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Travel industry woos those with plenty of leisure time: furloughed and laid-off workers

Victims of the economy are being offered discounts on airfare, lodging, cruises and ski-lift tickets. Tourism merchants say the bargains won't end their industry's skid, 'but it's a very nice step.'

April 03, 2009|Hugo Martin

Pink slip travelers? Furlough tourists? Jobless vacationers?

Call them what you may, they are a surprising new target for travel bargains aimed at the unemployed, the furloughed and jittery workers fearful of being laid off.

Discounts are nothing new during tough economic times, but airlines, hotels, resorts and other tourism merchants are going a step further, exploring a market long considered a tough one to crack.

The deals began to surface in February with offers by JetBlue Airways and a British airline to refund fares for travelers who had recently been laid off. Since then, other businesses have jumped in with discounted ski lift tickets for furloughed California state employees, free hotel stays for recently laid-off workers and "job loss" insurance for cruise passengers.

Several businesses are reporting a positive response to the travel deals. More than 810 state employees have taken advantage of $30 lift tickets offered at the Squaw Valley ski resort for workers who have been furloughed for one or two days a month under Gov. Arnold Schwarzenegger's budget cuts.

To get the discount, which is 62% off the regular lift ticket price of $79, visitors to the Lake Tahoe-area resort simply need to show a state employee identification or a pay stub.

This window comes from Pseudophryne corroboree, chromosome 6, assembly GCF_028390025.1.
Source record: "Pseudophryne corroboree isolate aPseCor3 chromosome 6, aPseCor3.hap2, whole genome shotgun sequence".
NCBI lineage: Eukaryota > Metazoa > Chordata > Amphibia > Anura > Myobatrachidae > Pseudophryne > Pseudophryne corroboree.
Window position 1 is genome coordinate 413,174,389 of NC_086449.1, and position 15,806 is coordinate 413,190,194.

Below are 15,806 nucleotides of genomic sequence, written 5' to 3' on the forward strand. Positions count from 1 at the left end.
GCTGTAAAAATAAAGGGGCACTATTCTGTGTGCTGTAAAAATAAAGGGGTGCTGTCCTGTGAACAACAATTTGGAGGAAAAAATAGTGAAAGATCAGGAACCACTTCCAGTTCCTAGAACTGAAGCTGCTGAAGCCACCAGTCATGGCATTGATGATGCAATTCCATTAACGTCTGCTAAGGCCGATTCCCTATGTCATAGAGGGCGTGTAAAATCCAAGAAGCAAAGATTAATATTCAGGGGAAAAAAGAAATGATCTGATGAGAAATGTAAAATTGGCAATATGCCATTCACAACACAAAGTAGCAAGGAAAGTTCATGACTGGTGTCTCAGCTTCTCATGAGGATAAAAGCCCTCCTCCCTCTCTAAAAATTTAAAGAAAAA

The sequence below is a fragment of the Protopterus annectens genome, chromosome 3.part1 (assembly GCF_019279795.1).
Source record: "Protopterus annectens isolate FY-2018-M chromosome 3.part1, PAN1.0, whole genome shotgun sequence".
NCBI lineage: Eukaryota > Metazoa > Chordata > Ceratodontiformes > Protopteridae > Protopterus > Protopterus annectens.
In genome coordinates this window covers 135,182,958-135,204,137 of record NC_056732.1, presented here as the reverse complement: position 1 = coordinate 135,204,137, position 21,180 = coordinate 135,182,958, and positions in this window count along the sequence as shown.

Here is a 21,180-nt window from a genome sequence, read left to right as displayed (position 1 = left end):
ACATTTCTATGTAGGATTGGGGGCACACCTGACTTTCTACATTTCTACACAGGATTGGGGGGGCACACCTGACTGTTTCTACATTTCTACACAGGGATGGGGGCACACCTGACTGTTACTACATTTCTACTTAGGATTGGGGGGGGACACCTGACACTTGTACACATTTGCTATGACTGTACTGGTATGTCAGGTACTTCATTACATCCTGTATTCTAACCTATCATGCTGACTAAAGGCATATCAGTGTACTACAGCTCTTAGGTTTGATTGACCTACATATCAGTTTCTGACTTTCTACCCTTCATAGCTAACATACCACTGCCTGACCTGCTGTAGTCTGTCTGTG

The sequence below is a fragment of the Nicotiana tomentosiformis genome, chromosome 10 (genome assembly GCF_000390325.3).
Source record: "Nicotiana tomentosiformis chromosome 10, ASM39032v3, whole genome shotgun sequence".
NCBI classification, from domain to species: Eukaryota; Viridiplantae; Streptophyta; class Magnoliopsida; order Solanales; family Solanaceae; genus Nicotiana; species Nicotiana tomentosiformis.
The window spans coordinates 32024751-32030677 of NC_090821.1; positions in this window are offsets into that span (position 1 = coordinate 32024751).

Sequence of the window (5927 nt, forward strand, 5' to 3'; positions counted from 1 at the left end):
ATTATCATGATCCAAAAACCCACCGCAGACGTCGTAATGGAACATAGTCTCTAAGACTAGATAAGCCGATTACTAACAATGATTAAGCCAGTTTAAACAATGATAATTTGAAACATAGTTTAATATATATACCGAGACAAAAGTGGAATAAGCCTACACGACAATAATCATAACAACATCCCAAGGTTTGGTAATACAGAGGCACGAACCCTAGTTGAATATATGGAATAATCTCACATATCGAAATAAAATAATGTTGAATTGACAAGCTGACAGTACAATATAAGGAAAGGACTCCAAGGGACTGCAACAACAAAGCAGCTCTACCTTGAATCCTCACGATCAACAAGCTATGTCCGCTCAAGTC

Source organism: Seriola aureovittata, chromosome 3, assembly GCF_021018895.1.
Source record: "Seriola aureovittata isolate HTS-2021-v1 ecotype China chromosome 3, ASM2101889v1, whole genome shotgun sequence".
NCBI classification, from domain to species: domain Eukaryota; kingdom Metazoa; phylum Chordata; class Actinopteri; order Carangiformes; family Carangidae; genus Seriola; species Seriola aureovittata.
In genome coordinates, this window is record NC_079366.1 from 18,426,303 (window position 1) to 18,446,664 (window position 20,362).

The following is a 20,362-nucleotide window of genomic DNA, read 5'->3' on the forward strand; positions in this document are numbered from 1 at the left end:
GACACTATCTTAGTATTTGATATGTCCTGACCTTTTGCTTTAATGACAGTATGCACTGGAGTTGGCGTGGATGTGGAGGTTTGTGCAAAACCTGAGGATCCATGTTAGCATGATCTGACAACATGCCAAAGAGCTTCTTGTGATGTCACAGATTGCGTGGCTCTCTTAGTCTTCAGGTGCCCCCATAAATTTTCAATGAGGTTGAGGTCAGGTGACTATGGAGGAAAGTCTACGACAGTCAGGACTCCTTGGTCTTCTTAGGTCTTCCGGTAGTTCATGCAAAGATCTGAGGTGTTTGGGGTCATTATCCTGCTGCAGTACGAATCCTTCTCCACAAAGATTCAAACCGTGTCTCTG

"We hope it will bring people to Squaw Valley who would not otherwise come," said Savannah Cowley, a spokeswoman for the ski resort.

Don Wilcox, a middle-management state employee from Sacramento, took advantage of the discounted lift tickets twice in the last few months. On both ski trips, he brought along fellow state employees.

"In a time when there is a lot of bad news, it's a nice thing to do," Wilcox said of Squaw Valley's discount program.

Analysts and travel industry officials say the special discounts and other super-low travel deals may not generate a big enough uptick in revenue needed to pull the struggling travel industry out of the recession-fueled funk of the last year or so.

But the deals, they say, may help ease the pain for travelers who would otherwise stay close to home and help travel merchants who are struggling to fill empty hotel rooms, cruise ships and jetliners.

"Everyone wins," said Roger Dow, president and chief executive of the U.S. Travel Assn., a national nonprofit umbrella group for the industry. "Is it the magic bullet that will turn things around for the industry? Maybe not, but it's a very nice step."

America's travel industry employs more than 7.7 million workers and generates more than $740 billion in spending annually, according to the association.